The coaching profession – a bit of a rant.
I’m hoping Jude won’t mind me using space within her magazine for me to have something of a whinge at my profession. It is an entirely personal perspective. I will provide no objective evidence nor cite any research and you’ll be quite at liberty to dismiss my thoughts as groundless.
Alternatively, you may feel that I have a point and have raised an issue worth discussing. I hope so.
Coaching is a loose term and a broad church
I love the eclectic mix of schools of thought, philosophies and disciplines that have coalesced around this still very young profession of coaching.
Sport has contributed ideas around achieving peak performance and flow states. Academia has added rigour and discipline to measurement and best practice. Psychology and Psychotherapy have provided excellent supporting structures in terms of accreditation and supervision. Business and consulting have enabled coaching to have a massive positive impact on the lives of coaches and clients alike.
There is value in all of this.
It’s not yours, it’s ours
But I see a growing trend for each of these contributors to try to put a flag down and claim coaching as their own.
I’ve been making a living as a corporate coach (for want of a better term) since 1999. My background is in business and the world of work and I have a pretty decent track record of success in that sphere. But I have never been an elite sportsman, a researcher or a trained psychotherapist and would likely be dismissed as a lightweight in those circles.
Conversely, I know the business world can be equally sniffy about coaches they don’t view as having the ‘right’ background.
There’s a kind of snobbery which I don’t like. I remember walking out of a seminar at a University Business School when the speaker described Tim Gallwey as a ‘mere tennis player’.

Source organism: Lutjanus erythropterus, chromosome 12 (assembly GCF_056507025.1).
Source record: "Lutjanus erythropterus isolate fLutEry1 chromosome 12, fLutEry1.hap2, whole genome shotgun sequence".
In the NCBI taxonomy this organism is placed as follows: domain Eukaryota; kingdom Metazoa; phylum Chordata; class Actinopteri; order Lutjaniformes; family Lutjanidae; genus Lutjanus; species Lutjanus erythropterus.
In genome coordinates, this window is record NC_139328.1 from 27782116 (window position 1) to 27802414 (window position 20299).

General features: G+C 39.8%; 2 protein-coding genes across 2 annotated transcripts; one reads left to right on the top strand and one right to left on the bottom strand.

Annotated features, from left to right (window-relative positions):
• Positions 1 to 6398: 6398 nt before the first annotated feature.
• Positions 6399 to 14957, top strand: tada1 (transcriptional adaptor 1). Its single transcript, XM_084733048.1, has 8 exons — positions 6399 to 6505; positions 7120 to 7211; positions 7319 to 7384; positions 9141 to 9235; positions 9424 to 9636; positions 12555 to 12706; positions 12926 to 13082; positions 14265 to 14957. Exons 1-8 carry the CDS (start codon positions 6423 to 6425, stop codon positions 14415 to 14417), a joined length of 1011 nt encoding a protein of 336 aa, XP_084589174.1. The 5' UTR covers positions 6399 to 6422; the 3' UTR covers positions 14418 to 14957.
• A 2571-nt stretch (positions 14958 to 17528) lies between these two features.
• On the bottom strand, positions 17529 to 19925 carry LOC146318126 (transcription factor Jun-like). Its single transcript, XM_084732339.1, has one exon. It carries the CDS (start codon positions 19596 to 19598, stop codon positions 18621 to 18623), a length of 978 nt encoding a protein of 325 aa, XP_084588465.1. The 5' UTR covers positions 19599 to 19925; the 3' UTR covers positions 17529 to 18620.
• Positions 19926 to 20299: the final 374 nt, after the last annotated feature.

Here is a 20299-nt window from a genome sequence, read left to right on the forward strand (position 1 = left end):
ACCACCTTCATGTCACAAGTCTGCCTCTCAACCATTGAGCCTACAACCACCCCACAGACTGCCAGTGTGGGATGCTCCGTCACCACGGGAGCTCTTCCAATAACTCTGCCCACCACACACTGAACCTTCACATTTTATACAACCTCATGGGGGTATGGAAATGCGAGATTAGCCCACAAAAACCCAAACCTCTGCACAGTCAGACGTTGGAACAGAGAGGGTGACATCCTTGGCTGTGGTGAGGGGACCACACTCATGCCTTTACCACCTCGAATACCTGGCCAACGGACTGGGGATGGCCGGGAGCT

Gallwey is in fact the author of the Inner Gamer series of books and considered by most serious students of coaching as one of the most influential figures in developing the profession as we know it today.
Surely it can be more than one thing?
I think this mirrors a growing (and worrying) trend in society towards tribalism and polarisation. I also think that Covid and the lockdowns have exacerbated this tendency because coaches’ revenue streams and therefore livelihoods are affected and are at stake.
I see this a lot with Life Coaches for example, selling online courses on managing your money mindset and avoiding a scarcity mentality, but only if you pay in full by Friday!
I honestly believe there’s room for us all. There’s a whole world of people who need help getting from where they are to where they want to be and potentially a coach for every circumstance.
I think there’s a danger that the profession becomes too inwardly focused and creates impenetrable bureaucracies that try to ensure only the ‘right’ people get to be involved.
All the while, our clients are yelling, “I just want some help!”
Those same clients, by the way, being more than bright enough to discern whether a coach they have come by is capable and the right fit for them or not.
Whatever shall we do?
I offer a clumsy analogy but it’s the best one I’ve come up with so far. I see old style command and instruct ways of leading and communicating with people like a receding tide, and good riddance.
Left behind, on the exposed beach, are rockpools full of coaching ideas.
Let’s have a wander around some of them and if we discover something interesting shout, “Come and look at what I’ve found!”
I’ll show you mine if you then show me yours.
In this way we can bring all of the disparate influences on the coaching profession together to create a richer whole.
We grow when we embrace rather than reject different points of view. We’re coaches. We’re better than this. We’re supposed to teach people this stuff.